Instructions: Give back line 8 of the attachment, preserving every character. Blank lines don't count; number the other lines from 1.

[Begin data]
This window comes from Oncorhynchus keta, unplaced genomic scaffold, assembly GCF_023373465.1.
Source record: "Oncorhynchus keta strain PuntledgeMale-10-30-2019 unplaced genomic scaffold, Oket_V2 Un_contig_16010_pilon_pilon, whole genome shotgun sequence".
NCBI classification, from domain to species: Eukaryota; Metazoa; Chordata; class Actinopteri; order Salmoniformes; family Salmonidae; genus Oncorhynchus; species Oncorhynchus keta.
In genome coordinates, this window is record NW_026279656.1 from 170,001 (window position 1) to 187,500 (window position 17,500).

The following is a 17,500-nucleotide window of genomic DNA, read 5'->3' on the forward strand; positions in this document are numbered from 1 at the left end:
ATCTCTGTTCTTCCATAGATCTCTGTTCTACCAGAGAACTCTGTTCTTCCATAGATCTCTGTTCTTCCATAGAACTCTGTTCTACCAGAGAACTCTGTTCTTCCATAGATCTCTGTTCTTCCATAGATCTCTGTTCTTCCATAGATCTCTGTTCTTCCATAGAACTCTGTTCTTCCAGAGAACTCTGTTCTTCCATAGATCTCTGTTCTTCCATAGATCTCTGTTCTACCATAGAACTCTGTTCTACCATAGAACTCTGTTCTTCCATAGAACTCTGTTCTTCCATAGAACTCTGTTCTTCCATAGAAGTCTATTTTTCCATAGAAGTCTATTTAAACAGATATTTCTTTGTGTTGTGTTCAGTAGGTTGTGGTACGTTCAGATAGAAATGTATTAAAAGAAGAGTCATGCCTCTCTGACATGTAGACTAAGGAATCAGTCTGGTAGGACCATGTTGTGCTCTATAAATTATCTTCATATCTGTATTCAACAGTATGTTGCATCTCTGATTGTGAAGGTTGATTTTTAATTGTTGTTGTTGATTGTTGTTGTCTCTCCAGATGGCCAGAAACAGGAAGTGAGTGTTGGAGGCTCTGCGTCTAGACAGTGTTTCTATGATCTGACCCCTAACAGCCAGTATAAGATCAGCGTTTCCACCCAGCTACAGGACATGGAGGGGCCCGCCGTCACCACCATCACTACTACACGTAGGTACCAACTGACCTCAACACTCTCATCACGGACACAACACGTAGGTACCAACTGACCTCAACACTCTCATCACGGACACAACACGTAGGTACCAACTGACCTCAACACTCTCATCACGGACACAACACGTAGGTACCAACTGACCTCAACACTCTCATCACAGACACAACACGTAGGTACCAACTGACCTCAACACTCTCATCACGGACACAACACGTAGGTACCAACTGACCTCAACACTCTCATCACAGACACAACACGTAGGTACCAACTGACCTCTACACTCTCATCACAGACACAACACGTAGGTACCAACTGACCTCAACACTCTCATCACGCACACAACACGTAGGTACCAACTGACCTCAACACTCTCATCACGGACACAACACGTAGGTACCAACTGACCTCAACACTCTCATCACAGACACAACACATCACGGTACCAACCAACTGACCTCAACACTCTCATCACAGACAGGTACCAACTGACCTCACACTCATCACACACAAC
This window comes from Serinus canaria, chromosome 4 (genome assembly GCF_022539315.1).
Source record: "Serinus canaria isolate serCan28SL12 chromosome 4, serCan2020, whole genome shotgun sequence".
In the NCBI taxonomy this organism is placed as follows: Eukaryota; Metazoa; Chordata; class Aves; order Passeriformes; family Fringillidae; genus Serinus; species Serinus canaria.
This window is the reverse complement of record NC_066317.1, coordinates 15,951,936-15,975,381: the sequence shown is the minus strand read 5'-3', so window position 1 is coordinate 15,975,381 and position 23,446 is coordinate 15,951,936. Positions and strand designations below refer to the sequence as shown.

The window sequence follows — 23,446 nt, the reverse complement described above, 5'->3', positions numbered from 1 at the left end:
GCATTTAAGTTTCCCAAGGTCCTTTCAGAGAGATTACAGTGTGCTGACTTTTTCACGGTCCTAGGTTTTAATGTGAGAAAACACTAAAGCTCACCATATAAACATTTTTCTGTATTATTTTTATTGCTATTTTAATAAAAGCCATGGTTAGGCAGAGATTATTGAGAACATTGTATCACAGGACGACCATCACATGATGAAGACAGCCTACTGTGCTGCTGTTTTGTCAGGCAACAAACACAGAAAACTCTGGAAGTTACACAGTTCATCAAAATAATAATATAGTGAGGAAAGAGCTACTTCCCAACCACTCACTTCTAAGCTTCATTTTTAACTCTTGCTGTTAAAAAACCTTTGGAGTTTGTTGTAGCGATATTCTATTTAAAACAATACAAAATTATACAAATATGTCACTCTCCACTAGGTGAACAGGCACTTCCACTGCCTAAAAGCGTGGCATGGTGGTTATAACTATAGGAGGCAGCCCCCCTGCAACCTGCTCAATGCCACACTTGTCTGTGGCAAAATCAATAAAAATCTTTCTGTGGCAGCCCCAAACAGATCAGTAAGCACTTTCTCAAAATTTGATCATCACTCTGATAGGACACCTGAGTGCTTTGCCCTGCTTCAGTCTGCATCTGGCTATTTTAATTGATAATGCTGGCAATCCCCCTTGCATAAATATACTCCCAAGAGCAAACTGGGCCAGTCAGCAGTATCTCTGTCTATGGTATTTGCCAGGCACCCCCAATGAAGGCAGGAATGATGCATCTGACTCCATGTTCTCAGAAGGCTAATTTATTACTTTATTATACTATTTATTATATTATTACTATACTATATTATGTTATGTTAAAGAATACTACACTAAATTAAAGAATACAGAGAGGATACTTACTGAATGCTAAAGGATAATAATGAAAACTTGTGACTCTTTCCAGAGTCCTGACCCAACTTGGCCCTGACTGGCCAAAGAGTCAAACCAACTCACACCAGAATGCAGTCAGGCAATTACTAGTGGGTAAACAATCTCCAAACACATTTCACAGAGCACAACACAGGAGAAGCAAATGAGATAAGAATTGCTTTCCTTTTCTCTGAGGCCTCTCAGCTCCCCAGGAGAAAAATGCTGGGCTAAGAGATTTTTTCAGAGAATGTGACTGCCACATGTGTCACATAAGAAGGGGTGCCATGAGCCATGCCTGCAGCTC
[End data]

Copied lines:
Source record: "Serinus canaria isolate serCan28SL12 chromosome 4, serCan2020, whole genome shotgun sequence".